· The Pope's Mass at Santa Marta ·
In his homily at Holy Mass on Monday, 23 December, Pope Francis commented on the simple yet profound prayer found on the Church's lips in these days leading up to Christmas: “Come, Lord!”. “In this final week before Christmas,” the Pope said, “the Church repeats the prayer, 'Come, Lord!,' and she calls out to the Lord with various and different names: O Wisdom, O Root of Jesse, O Dayspring, O King of the Nations, and today, O Emmanuel”.
The Church calls out to the Lord in this way, the Pope explained, because “she is awaiting a birth”. “This week the Church is like Mary: she is awaiting a birth”. The Virgin, he said, “sensed within herself, in body and in soul,” that the birth of her child was near. And he added: “surely in her heart she said to the baby she was carrying in her womb: 'Come, I want to see your face, for they have told me you will be great!'”.
This Church lives this spiritually, Pope Francis continued, for“we accompany Our Lady in this journey of waiting” and “we too wish to hasten the Lord's birth”. This, the Pontiff said, is the reason for the Church's prayer: “Come, O key of David, O Dayspring, O Wisdom, O Emmanuel”. This invocation, he said, recalls the final words in the Sacred Scripture; in the last lines of the Book of Revelation, the Church cries out: “Come, Lord Jesus”, Maranatha, which “may indicate a desire or a certainty: the Lord is coming”.
In fact, Pope Francis continued, “the Lord comes twice”. His first coming is “what we are about to commemorate, his physical birth”. Then, “he will come at the end of time, at the close of history”. However, the Pontiff added, “St Bernard tells us that there is a third coming of the Lord: his coming to us each day: each day, the Lord visits his Church. He visits each one of us. And our soul also enters into this likeness: our soul comes to resemble the Church; our soul comes to resemble Mary”. Here Pope Francis recalled that “the Desert Fathers say that Mary, the Church and the soul are all feminine”. Hence what is said of one may analogously be said of the others”.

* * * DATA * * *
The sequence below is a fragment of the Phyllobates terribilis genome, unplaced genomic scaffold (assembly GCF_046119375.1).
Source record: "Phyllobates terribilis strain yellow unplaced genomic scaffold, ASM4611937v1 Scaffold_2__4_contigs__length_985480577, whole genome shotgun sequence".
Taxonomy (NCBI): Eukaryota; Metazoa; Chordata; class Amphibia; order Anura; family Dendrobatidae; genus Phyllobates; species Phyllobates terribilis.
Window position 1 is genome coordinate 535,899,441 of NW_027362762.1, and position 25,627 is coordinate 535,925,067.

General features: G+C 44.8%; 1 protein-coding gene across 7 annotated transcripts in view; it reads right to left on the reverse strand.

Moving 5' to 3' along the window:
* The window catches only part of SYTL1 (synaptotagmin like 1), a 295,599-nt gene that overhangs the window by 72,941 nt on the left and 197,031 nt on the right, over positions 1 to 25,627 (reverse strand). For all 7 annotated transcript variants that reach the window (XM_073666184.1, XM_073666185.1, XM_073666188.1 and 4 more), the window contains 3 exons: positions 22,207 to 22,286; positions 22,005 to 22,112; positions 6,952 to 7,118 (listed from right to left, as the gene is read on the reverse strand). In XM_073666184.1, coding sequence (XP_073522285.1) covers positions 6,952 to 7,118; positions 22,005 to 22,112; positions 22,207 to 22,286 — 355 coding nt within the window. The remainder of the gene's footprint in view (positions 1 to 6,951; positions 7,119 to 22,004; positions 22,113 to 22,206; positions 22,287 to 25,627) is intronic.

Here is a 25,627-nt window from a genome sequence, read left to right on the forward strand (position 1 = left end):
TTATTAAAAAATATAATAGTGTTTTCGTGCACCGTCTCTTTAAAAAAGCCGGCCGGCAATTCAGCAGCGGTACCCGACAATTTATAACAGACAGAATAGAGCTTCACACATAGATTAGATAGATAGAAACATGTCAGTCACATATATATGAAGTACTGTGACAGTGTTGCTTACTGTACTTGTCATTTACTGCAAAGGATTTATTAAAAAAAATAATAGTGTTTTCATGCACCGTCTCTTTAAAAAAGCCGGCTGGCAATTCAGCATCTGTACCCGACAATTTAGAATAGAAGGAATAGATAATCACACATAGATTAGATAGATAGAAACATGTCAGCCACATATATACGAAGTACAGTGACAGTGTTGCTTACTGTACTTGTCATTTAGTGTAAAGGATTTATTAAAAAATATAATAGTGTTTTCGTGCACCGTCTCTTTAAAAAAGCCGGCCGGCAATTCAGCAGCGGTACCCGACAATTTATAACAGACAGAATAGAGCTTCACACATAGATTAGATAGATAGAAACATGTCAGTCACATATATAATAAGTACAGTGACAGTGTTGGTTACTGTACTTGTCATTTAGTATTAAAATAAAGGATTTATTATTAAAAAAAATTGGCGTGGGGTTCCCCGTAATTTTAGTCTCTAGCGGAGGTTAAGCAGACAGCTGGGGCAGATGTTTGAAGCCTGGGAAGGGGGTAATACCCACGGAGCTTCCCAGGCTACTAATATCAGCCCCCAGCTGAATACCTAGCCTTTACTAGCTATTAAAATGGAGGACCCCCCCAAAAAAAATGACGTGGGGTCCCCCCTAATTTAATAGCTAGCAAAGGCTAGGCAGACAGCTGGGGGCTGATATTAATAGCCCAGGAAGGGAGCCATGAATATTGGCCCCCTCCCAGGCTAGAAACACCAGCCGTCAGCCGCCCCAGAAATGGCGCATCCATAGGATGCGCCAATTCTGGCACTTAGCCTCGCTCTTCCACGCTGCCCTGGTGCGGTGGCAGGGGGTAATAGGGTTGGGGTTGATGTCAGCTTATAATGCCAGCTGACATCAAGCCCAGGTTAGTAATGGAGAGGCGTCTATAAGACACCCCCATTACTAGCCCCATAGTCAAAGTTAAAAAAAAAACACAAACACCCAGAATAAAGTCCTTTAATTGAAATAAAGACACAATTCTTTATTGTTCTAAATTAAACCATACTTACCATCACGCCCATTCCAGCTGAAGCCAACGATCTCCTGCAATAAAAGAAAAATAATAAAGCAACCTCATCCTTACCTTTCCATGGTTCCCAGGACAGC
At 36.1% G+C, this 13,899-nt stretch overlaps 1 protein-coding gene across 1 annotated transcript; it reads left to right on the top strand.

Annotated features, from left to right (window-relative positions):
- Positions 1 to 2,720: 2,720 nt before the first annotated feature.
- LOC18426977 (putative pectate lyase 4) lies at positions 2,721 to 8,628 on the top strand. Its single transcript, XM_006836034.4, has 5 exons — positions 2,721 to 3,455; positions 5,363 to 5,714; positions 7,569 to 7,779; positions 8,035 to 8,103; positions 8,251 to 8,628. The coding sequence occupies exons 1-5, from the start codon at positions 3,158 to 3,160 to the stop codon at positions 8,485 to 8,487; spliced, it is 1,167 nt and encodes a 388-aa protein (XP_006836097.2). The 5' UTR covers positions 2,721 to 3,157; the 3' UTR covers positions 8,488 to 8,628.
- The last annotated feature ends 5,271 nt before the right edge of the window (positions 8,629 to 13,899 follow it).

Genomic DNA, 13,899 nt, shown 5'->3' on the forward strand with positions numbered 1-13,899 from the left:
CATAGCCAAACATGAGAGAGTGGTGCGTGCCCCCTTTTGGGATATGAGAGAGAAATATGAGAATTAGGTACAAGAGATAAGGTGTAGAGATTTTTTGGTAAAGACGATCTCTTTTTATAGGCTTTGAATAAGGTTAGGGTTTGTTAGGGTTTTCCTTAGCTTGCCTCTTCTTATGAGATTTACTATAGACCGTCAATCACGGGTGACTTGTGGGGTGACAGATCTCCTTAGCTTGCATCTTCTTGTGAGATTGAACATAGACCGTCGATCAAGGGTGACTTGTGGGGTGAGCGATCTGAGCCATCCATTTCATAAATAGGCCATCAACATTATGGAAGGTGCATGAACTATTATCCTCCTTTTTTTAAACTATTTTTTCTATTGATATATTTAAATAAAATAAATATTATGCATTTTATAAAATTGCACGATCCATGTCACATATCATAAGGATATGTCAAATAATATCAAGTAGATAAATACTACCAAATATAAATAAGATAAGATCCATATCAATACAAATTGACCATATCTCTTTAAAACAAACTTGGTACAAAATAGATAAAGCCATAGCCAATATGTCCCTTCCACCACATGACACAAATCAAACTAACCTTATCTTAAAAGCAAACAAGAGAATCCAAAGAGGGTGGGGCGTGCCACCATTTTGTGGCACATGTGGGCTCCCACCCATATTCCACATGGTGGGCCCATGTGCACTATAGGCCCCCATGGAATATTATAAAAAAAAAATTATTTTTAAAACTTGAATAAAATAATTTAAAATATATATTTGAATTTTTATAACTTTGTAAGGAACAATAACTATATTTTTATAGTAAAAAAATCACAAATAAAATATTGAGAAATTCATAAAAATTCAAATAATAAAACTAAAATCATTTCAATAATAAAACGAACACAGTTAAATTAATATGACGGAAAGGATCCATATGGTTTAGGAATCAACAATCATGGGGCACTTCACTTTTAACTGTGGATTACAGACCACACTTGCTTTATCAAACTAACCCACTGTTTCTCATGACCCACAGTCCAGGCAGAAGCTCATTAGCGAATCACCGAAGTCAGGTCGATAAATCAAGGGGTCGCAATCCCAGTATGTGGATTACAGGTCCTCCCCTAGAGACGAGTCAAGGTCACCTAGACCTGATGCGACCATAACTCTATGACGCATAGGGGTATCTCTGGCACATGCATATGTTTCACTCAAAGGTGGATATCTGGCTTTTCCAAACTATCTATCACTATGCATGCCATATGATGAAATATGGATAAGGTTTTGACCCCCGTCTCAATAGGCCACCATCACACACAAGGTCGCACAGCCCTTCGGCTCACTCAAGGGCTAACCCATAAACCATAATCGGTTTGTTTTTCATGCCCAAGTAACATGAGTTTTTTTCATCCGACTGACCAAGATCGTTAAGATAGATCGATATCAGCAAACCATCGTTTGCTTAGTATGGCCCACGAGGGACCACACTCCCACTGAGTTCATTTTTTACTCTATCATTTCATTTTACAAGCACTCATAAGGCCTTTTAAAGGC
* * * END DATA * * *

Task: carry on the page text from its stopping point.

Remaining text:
Therefore, the Pope continued, “our souls are waiting in anticipation for the coming of the Lord, open souls calling out: Come, Lord!” Over the course of these days, he said, the Holy Spirit moves in the heart of each one of us, forming this prayer within us: “come, come!”. Throughout the Advent Season the Church keeps watch like Mary. And “watching is the virtue, the attitude, of pilgrims. We are pilgrims. Are we watching or are we closed? Are we vigilant or are we safe and secure in an inn and we no longer want to continue on? Are we pilgrims or are we wandering?”.
That is why the Church invites us to pray “come!” and to “open our souls in watchfulness”. We are invited to perceive and understand “what is happening within us”, to ask “if the Lord comes or does not come; if there is room for the Lord, or if there is room for celebration, for shopping, for making noise”. This examination of conscience, he said, should lead us to ask ourselves: “Are our souls open, as the soul of Holy Mother Church is open, and as Mary's soul was open? Or have we closed our souls and put a highly erudite note on the door saying: please do not disturb?”
“The world does not end with us” and “we are not more important than the world”. Therefore, “with Our Lady and the Church we would do well today to call out: “O Wisdom, O Key of David, O King of the Nations, Come, Come!” and, he added, “we would do well to repeat it many times”. It is a prayer, he said, that allows us to examine if our soul communicates to others that it does not wish to be disturbed, or if instead it is “an open soul, a great soul ready to receive the Lord”. A soul, the Pope concluded, “that already feels what the Church will tell us tomorrow in the Antiphon: Know that today the Lord comes and tomorrow you shall behold his glory”.
St. Peter’s Square
Feb. 21, 2020
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